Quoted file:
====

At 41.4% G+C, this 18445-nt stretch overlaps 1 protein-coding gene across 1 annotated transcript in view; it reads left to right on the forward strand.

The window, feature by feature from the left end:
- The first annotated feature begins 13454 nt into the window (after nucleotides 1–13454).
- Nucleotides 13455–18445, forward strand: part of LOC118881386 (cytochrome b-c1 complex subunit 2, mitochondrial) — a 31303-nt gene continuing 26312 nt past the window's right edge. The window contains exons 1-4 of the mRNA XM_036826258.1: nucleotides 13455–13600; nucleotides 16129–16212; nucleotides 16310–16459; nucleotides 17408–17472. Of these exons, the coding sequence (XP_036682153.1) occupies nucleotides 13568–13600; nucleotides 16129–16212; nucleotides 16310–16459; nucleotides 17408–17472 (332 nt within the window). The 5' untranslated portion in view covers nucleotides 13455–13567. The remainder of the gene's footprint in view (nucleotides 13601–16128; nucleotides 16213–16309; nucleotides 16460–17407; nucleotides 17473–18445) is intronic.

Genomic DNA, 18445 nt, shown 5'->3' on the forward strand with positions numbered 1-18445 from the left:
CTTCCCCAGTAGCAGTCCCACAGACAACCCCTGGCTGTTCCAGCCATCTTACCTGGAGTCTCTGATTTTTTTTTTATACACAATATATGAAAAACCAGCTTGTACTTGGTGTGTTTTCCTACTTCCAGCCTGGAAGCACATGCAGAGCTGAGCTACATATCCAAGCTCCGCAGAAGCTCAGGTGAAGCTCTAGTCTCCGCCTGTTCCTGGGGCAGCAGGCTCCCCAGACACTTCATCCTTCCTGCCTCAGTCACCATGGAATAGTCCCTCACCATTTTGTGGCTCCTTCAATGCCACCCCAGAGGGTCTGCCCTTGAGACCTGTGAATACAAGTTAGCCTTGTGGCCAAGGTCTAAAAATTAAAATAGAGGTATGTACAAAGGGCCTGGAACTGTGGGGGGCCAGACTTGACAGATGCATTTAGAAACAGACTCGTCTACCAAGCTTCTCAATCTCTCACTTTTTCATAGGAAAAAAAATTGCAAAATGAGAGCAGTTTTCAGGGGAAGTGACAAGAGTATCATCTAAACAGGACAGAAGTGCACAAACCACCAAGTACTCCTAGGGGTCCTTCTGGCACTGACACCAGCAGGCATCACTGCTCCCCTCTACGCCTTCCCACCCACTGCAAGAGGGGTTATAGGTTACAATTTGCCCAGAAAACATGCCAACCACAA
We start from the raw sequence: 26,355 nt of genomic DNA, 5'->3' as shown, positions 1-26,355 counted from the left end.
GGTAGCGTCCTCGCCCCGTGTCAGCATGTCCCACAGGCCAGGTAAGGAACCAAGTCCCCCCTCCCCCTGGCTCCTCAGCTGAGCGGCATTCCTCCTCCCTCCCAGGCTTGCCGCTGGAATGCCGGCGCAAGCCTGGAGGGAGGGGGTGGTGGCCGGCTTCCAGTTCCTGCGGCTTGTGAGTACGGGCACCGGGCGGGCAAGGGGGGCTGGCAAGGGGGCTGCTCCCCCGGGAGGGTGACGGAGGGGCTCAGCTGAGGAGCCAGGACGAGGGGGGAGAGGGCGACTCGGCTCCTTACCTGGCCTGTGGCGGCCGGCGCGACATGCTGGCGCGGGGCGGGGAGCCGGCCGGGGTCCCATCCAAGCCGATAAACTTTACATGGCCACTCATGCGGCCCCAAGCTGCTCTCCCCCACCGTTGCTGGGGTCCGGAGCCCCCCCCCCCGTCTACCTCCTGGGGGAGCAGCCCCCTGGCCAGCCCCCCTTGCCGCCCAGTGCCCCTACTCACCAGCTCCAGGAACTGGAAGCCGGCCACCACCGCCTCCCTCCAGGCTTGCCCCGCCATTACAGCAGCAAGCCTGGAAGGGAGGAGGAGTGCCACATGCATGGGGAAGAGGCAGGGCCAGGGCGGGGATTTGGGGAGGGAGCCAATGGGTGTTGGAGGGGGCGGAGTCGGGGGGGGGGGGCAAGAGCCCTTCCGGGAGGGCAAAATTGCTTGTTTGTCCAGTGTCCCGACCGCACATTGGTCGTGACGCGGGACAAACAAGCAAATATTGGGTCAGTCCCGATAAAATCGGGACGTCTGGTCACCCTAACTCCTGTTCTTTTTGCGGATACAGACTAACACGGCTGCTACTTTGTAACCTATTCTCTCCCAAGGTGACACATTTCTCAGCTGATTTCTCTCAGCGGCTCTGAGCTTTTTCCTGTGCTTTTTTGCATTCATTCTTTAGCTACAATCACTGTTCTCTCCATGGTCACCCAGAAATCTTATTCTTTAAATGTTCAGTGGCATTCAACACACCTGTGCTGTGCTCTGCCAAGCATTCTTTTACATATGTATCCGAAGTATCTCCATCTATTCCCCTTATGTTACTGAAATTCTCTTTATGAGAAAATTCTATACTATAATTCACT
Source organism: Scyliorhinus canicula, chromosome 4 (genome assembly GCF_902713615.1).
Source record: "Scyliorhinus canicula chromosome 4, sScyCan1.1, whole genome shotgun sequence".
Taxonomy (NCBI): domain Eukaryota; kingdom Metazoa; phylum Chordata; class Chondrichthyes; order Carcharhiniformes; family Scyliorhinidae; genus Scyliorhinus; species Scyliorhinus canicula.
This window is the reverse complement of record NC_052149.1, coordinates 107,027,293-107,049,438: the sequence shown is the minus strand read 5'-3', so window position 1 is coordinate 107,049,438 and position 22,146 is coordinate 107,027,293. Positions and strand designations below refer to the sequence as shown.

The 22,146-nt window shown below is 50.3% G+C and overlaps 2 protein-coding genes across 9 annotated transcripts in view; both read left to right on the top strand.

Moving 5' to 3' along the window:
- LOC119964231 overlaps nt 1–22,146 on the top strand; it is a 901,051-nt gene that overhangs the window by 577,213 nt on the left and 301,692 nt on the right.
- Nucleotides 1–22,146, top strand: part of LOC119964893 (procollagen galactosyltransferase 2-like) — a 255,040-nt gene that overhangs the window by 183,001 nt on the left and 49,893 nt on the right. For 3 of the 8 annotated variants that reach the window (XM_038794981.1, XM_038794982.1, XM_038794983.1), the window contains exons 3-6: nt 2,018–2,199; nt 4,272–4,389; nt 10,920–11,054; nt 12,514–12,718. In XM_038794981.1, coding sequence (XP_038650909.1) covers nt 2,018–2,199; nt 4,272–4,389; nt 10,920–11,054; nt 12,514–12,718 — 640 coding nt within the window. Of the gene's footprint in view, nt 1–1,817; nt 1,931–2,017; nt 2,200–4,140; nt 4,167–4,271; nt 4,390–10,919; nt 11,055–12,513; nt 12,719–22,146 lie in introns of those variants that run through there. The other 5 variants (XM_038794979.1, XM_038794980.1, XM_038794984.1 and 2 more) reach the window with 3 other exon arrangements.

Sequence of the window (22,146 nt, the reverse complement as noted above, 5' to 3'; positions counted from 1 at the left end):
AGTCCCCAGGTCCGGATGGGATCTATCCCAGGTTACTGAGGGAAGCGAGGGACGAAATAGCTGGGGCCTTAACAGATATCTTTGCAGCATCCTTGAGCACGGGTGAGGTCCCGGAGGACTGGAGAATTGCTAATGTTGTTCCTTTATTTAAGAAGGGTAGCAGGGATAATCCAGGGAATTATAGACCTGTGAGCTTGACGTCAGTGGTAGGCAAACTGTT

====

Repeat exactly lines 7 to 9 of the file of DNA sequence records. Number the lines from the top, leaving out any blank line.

We start from the raw sequence: 26,355 nt of genomic DNA, 5'->3' as shown, positions 1-26,355 counted from the left end.
GGTAGCGTCCTCGCCCCGTGTCAGCATGTCCCACAGGCCAGGTAAGGAACCAAGTCCCCCCTCCCCCTGGCTCCTCAGCTGAGCGGCATTCCTCCTCCCTCCCAGGCTTGCCGCTGGAATGCCGGCGCAAGCCTGGAGGGAGGGGGTGGTGGCCGGCTTCCAGTTCCTGCGGCTTGTGAGTACGGGCACCGGGCGGGCAAGGGGGGCTGGCAAGGGGGCTGCTCCCCCGGGAGGGTGACGGAGGGGCTCAGCTGAGGAGCCAGGACGAGGGGGGAGAGGGCGACTCGGCTCCTTACCTGGCCTGTGGCGGCCGGCGCGACATGCTGGCGCGGGGCGGGGAGCCGGCCGGGGTCCCATCCAAGCCGATAAACTTTACATGGCCACTCATGCGGCCCCAAGCTGCTCTCCCCCACCGTTGCTGGGGTCCGGAGCCCCCCCCCCCGTCTACCTCCTGGGGGAGCAGCCCCCTGGCCAGCCCCCCTTGCCGCCCAGTGCCCCTACTCACCAGCTCCAGGAACTGGAAGCCGGCCACCACCGCCTCCCTCCAGGCTTGCCCCGCCATTACAGCAGCAAGCCTGGAAGGGAGGAGGAGTGCCACATGCATGGGGAAGAGGCAGGGCCAGGGCGGGGATTTGGGGAGGGAGCCAATGGGTGTTGGAGGGGGCGGAGTCGGGGGGGGGGGGCAAGAGCCCTTCCGGGAGGGCAAAATTGCTTGTTTGTCCAGTGTCCCGACCGCACATTGGTCGTGACGCGGGACAAACAAGCAAATATTGGGTCAGTCCCGATAAAATCGGGACGTCTGGTCACCCTAACTCCTGTTCTTTTTGCGGATACAGACTAACACGGCTGCTACTTTGTAACCTATTCTCTCCCAAGGTGACACATTTCTCAGCTGATTTCTCTCAGCGGCTCTGAGCTTTTTCCTGTGCTTTTTTGCATTCATTCTTTAGCTACAATCACTGTTCTCTCCATGGTCACCCAGAAATCTTATTCTTTAAATGTTCAGTGGCATTCAACACACCTGTGCTGTGCTCTGCCAAGCATTCTTTTACATATGTATCCGAAGTATCTCCATCTATTCCCCTTATGTTACTGAAATTCTCTTTATGAGAAAATTCTATACTATAATTCACT
Source organism: Scyliorhinus canicula, chromosome 4 (genome assembly GCF_902713615.1).